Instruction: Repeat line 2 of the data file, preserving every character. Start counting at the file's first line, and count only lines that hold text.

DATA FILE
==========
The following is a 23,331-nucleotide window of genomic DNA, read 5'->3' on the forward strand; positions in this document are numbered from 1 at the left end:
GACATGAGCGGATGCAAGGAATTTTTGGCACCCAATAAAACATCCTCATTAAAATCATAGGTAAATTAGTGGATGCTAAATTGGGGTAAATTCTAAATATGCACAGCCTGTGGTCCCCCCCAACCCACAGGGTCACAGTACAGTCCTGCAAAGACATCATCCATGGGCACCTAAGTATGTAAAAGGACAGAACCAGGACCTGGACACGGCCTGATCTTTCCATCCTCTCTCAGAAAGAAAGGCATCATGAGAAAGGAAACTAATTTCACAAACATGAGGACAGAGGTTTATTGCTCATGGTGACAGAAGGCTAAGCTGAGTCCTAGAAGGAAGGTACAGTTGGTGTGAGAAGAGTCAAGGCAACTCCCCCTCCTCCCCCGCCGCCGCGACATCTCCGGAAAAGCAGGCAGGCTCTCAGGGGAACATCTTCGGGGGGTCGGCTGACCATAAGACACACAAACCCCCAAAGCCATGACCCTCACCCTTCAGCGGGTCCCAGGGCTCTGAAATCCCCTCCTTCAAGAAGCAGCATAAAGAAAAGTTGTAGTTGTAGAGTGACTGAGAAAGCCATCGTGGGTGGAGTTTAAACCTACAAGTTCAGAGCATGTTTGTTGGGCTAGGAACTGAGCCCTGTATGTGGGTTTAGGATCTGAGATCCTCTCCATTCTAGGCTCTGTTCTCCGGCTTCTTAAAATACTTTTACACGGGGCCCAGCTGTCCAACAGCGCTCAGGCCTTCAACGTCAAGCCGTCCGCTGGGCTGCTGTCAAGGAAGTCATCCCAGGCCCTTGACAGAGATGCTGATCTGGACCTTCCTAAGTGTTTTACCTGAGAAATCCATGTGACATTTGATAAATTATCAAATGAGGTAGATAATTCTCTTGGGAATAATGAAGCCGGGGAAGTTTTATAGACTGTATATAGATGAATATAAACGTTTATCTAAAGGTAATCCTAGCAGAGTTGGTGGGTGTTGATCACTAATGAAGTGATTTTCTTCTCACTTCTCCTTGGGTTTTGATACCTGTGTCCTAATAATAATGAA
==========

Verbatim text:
GACATGAGCGGATGCAAGGAATTTTTGGCACCCAATAAAACATCCTCATTAAAATCATAGGTAAATTAGTGGATGCTAAATTGGGGTAAATTCTAAATATGCACAGCCTGTGGTCCCCCCCAACCCACAGGGTCACAGTACAGTCCTGCAAAGACATCATCCATGGGCACCTAAGTATGTAAAAGGACAGAACCAGGACCTGGACACGGCCTGATCTTTCCATCCTCTCTCAGAAAGAAAGGCATCATGAGAAAGGAAACTAATTTCACAAACATGAGGACAGAGGTTTATTGCTCATGGTGACAGAAGGCTAAGCTGAGTCCTAGAAGGAAGGTACAGTTGGTGTGAGAAGAGTCAAGGCAACTCCCCCTCCTCCCCCGCCGCCGCGACATCTCCGGAAAAGCAGGCAGGCTCTCAGGGGAACATCTTCGGGGGGTCGGCTGACCATAAGACACACAAACCCCCAAAGCCATGACCCTCACCCTTCAGCGGGTCCCAGGGCTCTGAAATCCCCTCCTTCAAGAAGCAGCATAAAGAAAAGTTGTAGTTGTAGAGTGACTGAGAAAGCCATCGTGGGTGGAGTTTAAACCTACAAGTTCAGAGCATGTTTGTTGGGCTAGGAACTGAGCCCTGTATGTGGGTTTAGGATCTGAGATCCTCTCCATTCTAGGCTCTGTTCTCCGGCTTCTTAAAATACTTTTACACGGGGCCCAGCTGTCCAACAGCGCTCAGGCCTTCAACGTCAAGCCGTCCGCTGGGCTGCTGTCAAGGAAGTCATCCCAGGCCCTTGACAGAGATGCTGATCTGGACCTTCCTAAGTGTTTTACCTGAGAAATCCATGTGACATTTGATAAATTATCAAATGAGGTAGATAATTCTCTTGGGAATAATGAAGCCGGGGAAGTTTTATAGACTGTATATAGATGAATATAAACGTTTATCTAAAGGTAATCCTAGCAGAGTTGGTGGGTGTTGATCACTAATGAAGTGATTTTCTTCTCACTTCTCCTTGGGTTTTGATACCTGTGTCCTAATAATAATGAA